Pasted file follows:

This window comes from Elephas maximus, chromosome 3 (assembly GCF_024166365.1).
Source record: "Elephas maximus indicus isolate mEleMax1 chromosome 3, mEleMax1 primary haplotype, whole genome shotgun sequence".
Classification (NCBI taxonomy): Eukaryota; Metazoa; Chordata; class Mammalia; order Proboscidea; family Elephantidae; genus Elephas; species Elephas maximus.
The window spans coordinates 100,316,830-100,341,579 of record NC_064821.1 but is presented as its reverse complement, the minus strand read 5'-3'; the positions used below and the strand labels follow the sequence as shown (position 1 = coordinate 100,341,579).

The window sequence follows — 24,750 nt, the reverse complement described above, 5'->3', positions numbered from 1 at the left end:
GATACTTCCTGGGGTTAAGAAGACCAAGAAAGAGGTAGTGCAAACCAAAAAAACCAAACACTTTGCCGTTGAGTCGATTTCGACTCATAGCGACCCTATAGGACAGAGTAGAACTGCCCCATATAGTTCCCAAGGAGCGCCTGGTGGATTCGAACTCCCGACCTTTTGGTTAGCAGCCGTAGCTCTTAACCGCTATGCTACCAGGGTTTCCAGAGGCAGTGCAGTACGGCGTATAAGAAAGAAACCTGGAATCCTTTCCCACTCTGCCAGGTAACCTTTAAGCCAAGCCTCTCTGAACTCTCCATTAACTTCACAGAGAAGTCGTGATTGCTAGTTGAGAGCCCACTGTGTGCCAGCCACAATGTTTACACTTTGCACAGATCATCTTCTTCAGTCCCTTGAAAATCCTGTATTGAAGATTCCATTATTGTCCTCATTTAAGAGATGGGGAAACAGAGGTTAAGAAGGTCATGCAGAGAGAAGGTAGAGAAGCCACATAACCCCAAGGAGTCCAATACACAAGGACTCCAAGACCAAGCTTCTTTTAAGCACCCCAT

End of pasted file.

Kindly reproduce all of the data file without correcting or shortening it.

This window comes from Elephas maximus, chromosome 3 (assembly GCF_024166365.1).
Source record: "Elephas maximus indicus isolate mEleMax1 chromosome 3, mEleMax1 primary haplotype, whole genome shotgun sequence".
Classification (NCBI taxonomy): Eukaryota; Metazoa; Chordata; class Mammalia; order Proboscidea; family Elephantidae; genus Elephas; species Elephas maximus.
The window spans coordinates 100,316,830-100,341,579 of record NC_064821.1 but is presented as its reverse complement, the minus strand read 5'-3'; the positions used below and the strand labels follow the sequence as shown (position 1 = coordinate 100,341,579).

The window sequence follows — 24,750 nt, the reverse complement described above, 5'->3', positions numbered from 1 at the left end:
GATACTTCCTGGGGTTAAGAAGACCAAGAAAGAGGTAGTGCAAACCAAAAAAACCAAACACTTTGCCGTTGAGTCGATTTCGACTCATAGCGACCCTATAGGACAGAGTAGAACTGCCCCATATAGTTCCCAAGGAGCGCCTGGTGGATTCGAACTCCCGACCTTTTGGTTAGCAGCCGTAGCTCTTAACCGCTATGCTACCAGGGTTTCCAGAGGCAGTGCAGTACGGCGTATAAGAAAGAAACCTGGAATCCTTTCCCACTCTGCCAGGTAACCTTTAAGCCAAGCCTCTCTGAACTCTCCATTAACTTCACAGAGAAGTCGTGATTGCTAGTTGAGAGCCCACTGTGTGCCAGCCACAATGTTTACACTTTGCACAGATCATCTTCTTCAGTCCCTTGAAAATCCTGTATTGAAGATTCCATTATTGTCCTCATTTAAGAGATGGGGAAACAGAGGTTAAGAAGGTCATGCAGAGAGAAGGTAGAGAAGCCACATAACCCCAAGGAGTCCAATACACAAGGACTCCAAGACCAAGCTTCTTTTAAGCACCCCAT